Anyway, we went to the farmers market on Saturday morning and we bought some cucumbers, which they both love, and some veggies for me. As a long shot, I also bought some okra. My nephew used to love fried okra, but I hadn’t seen him eat it in a while. I decided it was worth the risk.

You may have noticed from the blog that in general, I don’t fry a lot. It is, of course, not the healthiest way to eat the veggies so I usually skip those recipes. But if my nephew would eat a deep fried veggie, then the oil was coming out of the cupboard.

For Sunday night dinner, I pulled out the big pot and warmed up the oil. I got out the buttermilk and cornmeal and away we fried. And, guess what? He ate the okra!

Woo hoo! Score one for Aunt Kiki. Of course my niece didn’t, but we’ll tackle that another day….

Aunt Kiki’s Fried Okra

I learned to fry okra from my dad and he liked it pretty simple. Since I was cooking for the kids, I used salt and pepper for the spice. If I’m cooking for adults, I’ll throw some cayenne into the mix.

1 lb okra, rinsed and cut into bite size pieces
1 pint buttermilk
2 cups cornmeal
salt, pepper and other spices as desired

Warm the oil in a big pot or fryer to about 350 degrees. I fill the pot to about 1/2 way. You have to make sure the oil is hot. I usually put it on the stove at medium heat for a while until I’m sure it’s good and hot. If the oil isn’t hot then you’ll get clumpy, soggy, bad okra.

Put the buttermilk in a medium-sized bowl. Place the cornmeal and spices in another medium bowl. Adjust the spices as necessary.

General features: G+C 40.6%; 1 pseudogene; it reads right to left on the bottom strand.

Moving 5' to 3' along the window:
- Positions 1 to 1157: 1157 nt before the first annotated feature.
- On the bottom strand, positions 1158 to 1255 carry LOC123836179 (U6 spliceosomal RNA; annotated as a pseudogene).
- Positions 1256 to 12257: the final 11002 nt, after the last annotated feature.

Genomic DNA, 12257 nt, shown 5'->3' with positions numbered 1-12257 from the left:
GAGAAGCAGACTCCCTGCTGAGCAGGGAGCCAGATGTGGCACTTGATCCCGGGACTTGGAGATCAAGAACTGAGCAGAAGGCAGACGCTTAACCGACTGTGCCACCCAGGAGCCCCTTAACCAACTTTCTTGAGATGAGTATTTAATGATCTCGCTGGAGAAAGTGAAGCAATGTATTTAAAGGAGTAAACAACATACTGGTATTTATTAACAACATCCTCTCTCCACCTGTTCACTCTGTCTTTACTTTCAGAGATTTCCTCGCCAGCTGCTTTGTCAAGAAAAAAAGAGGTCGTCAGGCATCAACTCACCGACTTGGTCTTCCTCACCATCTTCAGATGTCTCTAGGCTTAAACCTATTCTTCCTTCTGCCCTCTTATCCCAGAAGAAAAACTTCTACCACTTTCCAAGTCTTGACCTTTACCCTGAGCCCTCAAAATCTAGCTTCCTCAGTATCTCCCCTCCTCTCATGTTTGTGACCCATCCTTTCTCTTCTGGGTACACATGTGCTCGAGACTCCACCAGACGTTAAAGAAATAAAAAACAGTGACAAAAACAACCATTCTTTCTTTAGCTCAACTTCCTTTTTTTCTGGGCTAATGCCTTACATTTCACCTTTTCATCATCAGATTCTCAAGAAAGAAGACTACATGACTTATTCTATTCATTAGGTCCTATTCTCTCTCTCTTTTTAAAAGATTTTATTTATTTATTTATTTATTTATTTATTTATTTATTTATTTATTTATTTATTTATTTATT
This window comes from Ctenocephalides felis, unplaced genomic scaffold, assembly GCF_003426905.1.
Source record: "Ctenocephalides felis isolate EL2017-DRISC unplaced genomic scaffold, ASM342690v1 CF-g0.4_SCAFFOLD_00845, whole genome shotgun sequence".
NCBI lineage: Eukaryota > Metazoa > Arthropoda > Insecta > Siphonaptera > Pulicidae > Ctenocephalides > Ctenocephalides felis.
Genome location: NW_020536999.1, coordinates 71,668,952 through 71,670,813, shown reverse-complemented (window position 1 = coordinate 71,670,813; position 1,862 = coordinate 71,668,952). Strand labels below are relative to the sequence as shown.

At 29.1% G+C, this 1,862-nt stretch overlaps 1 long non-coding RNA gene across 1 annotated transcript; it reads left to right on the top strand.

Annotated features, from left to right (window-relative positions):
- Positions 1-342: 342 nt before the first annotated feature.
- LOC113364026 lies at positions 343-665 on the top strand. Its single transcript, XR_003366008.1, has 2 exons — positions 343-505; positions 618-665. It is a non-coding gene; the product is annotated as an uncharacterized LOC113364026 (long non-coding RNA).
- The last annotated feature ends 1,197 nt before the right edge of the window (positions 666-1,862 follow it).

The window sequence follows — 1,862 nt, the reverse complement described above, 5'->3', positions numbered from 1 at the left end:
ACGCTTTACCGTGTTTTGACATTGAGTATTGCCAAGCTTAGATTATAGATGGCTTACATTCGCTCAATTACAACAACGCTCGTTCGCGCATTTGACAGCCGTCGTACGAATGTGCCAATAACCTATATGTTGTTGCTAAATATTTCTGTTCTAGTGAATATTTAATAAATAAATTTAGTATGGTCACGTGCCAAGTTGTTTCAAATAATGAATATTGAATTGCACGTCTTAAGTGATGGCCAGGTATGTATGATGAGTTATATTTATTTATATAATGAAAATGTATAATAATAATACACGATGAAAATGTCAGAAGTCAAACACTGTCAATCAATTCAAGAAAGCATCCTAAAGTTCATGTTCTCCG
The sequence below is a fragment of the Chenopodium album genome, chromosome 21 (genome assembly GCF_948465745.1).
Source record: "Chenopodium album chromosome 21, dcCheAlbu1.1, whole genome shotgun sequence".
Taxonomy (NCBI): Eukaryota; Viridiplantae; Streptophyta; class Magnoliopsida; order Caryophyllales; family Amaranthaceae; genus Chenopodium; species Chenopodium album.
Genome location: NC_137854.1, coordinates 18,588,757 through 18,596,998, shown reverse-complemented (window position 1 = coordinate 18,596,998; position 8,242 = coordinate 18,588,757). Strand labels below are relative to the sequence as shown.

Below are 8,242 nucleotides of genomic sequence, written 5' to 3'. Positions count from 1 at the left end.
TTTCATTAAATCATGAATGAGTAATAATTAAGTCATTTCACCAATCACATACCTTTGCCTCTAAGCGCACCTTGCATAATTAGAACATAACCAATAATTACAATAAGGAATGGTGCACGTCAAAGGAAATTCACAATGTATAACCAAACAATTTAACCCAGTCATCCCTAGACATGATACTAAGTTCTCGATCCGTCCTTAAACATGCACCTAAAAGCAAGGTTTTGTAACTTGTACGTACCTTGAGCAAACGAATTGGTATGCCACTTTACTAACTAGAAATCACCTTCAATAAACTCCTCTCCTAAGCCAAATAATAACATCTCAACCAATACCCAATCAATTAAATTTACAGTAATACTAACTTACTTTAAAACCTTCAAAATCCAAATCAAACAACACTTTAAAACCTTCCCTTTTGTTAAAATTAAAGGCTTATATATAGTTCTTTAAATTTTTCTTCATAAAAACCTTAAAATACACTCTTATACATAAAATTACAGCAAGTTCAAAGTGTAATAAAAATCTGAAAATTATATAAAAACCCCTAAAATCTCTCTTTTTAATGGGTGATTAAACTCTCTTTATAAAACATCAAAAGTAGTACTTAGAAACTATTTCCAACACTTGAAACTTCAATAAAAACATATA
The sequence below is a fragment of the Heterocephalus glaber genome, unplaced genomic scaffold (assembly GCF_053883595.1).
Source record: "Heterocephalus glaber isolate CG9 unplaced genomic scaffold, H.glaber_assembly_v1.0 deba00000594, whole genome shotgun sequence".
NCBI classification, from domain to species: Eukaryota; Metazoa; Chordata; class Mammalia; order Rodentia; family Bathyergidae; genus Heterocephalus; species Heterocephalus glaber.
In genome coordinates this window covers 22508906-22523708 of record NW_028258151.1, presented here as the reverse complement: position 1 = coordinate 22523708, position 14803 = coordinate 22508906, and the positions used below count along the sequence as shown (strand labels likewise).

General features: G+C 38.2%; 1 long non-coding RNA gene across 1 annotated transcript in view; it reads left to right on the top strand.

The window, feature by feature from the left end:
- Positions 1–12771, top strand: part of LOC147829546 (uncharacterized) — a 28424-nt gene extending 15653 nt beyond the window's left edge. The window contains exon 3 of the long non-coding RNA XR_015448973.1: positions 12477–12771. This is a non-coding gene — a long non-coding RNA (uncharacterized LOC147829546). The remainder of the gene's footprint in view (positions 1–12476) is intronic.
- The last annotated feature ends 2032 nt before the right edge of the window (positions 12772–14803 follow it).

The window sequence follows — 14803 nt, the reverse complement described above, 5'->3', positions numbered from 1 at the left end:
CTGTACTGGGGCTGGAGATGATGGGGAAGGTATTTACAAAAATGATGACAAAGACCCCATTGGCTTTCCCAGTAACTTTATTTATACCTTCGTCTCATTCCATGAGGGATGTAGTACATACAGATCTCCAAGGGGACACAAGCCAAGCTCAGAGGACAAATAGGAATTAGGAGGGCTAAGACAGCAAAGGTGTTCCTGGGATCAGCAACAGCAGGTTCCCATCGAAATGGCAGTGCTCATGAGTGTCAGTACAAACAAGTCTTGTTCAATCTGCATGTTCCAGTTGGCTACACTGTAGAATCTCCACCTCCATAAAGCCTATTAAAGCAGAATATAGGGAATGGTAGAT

Dunk the okra in the buttermilk and then dredge it through the cornmeal. Toss it in the fryer and cook until golden brown. You will probably need to cook in batches unless you have a big fryer. Remove the okra from the fryer and let it drain on paper towels.

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Farmers Market on the Road: Cherry Creek Fresh Market in Denver

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I’m in Denver this week celebrating the 4th of July with friends (Jason, Lindy & Avery). They were generous enough to feed my farmers market “jones” by getting up early this morning to explore the nearby Cherry Creek Fresh Market. Like the Sunset Valley Farmers Market in Austin, the Cherry Creek market has some local produce vendors, but has many more vendors of local prepared foods and goods.

There was a bounty of local produce. It was exciting to see spinach, broccoli, kohlrabi, cauliflower and salad greens that have long since passed their season in Austin. There were plenty of summer crops like squash and tomatoes, as well as gorgeous apricots and cherries.